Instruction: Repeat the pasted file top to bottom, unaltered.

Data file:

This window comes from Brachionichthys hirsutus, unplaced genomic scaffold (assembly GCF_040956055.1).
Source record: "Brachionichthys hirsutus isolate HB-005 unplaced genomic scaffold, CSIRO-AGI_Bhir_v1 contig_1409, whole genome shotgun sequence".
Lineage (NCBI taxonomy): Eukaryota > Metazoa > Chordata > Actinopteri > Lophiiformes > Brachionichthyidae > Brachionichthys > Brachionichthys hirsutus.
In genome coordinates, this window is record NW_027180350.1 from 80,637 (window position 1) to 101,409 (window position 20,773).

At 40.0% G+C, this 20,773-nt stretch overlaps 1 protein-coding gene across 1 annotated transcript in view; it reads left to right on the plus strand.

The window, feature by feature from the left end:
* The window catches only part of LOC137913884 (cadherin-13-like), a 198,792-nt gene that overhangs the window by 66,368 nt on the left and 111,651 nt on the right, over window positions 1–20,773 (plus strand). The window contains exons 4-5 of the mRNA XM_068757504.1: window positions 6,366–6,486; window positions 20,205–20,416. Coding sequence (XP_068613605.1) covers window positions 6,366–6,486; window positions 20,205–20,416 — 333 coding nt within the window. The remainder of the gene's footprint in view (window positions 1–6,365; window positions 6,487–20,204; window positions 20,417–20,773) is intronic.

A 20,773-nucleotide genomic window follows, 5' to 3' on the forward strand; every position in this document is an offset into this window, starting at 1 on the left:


This window comes from Brachionichthys hirsutus, unplaced genomic scaffold (assembly GCF_040956055.1).
Source record: "Brachionichthys hirsutus isolate HB-005 unplaced genomic scaffold, CSIRO-AGI_Bhir_v1 contig_1409, whole genome shotgun sequence".
Lineage (NCBI taxonomy): Eukaryota > Metazoa > Chordata > Actinopteri > Lophiiformes > Brachionichthyidae > Brachionichthys > Brachionichthys hirsutus.
In genome coordinates, this window is record NW_027180350.1 from 80,637 (window position 1) to 101,409 (window position 20,773).

At 40.0% G+C, this 20,773-nt stretch overlaps 1 protein-coding gene across 1 annotated transcript in view; it reads left to right on the plus strand.

The window, feature by feature from the left end:
* The window catches only part of LOC137913884 (cadherin-13-like), a 198,792-nt gene that overhangs the window by 66,368 nt on the left and 111,651 nt on the right, over window positions 1–20,773 (plus strand). The window contains exons 4-5 of the mRNA XM_068757504.1: window positions 6,366–6,486; window positions 20,205–20,416. Coding sequence (XP_068613605.1) covers window positions 6,366–6,486; window positions 20,205–20,416 — 333 coding nt within the window. The remainder of the gene's footprint in view (window positions 1–6,365; window positions 6,487–20,204; window positions 20,417–20,773) is intronic.

A 20,773-nucleotide genomic window follows, 5' to 3' on the forward strand; every position in this document is an offset into this window, starting at 1 on the left: